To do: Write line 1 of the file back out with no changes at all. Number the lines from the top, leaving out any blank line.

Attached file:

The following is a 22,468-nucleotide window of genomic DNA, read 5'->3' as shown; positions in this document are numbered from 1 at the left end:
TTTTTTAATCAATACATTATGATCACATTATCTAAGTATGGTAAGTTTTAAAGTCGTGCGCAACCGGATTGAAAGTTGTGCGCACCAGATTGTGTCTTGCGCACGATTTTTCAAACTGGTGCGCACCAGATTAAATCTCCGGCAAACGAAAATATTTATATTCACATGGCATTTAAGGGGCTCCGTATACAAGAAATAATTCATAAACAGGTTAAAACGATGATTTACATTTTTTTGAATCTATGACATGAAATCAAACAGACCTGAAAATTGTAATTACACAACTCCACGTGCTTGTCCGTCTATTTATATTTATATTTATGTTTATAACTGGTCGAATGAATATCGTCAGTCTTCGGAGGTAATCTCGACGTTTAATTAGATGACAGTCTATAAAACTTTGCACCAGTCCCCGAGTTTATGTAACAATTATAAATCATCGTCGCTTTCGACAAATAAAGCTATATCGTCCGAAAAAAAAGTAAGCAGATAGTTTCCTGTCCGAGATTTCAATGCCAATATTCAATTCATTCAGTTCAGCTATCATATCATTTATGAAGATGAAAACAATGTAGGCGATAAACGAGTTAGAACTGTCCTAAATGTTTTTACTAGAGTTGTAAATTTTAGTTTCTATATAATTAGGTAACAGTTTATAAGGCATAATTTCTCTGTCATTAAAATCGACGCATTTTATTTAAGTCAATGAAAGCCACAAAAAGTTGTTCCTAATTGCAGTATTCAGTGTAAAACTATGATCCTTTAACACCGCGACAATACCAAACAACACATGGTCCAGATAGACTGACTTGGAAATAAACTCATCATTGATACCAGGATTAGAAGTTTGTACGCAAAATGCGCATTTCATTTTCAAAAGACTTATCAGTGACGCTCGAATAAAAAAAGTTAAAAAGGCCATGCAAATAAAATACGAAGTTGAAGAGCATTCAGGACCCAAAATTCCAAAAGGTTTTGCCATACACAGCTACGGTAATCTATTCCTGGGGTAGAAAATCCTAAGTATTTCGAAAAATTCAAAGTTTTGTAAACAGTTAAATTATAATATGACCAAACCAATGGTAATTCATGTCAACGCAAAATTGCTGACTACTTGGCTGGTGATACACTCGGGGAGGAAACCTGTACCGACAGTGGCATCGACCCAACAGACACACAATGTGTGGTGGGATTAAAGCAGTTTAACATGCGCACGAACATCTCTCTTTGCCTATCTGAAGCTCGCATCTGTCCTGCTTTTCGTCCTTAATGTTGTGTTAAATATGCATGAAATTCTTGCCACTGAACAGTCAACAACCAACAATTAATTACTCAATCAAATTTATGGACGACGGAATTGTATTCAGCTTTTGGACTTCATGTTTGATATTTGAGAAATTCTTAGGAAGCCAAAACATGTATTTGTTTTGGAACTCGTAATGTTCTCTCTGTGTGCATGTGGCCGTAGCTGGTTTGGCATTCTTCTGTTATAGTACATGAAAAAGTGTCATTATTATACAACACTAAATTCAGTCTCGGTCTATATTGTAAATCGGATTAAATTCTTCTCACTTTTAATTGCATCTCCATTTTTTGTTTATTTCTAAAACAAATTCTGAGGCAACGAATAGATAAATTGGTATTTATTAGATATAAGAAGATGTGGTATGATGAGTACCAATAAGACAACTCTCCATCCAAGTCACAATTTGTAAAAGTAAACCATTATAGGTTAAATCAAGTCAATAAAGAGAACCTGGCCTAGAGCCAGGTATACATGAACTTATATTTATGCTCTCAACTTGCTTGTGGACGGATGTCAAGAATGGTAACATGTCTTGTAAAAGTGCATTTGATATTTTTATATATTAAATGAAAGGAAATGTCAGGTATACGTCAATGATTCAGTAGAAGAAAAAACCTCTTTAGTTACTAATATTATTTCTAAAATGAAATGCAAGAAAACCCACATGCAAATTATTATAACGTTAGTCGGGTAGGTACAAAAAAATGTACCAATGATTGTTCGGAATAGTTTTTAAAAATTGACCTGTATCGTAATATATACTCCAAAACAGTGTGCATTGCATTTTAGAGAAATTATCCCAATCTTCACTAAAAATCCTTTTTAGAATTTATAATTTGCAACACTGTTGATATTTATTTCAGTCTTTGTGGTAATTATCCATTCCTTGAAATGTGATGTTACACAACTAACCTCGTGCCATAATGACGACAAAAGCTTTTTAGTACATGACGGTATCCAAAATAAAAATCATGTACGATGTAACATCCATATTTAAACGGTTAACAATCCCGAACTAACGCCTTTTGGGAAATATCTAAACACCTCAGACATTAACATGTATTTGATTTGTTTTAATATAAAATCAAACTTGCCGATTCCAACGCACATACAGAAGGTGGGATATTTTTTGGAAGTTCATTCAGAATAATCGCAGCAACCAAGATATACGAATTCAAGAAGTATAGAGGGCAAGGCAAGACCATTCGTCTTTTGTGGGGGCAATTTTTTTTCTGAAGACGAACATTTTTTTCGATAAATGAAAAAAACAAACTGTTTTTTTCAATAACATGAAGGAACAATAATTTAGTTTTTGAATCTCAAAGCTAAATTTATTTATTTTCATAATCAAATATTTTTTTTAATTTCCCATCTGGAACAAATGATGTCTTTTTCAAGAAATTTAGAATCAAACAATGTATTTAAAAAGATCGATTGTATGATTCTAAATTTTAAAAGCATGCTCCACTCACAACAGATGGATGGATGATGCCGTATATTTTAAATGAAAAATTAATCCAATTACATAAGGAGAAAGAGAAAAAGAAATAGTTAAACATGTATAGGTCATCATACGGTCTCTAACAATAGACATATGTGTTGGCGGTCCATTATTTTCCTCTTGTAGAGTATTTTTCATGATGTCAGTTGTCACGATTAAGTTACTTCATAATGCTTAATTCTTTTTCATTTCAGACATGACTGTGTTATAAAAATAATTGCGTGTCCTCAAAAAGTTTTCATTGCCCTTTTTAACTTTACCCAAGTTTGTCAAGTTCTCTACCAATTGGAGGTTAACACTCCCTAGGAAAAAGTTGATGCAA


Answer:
The following is a 22,468-nucleotide window of genomic DNA, read 5'->3' as shown; positions in this document are numbered from 1 at the left end: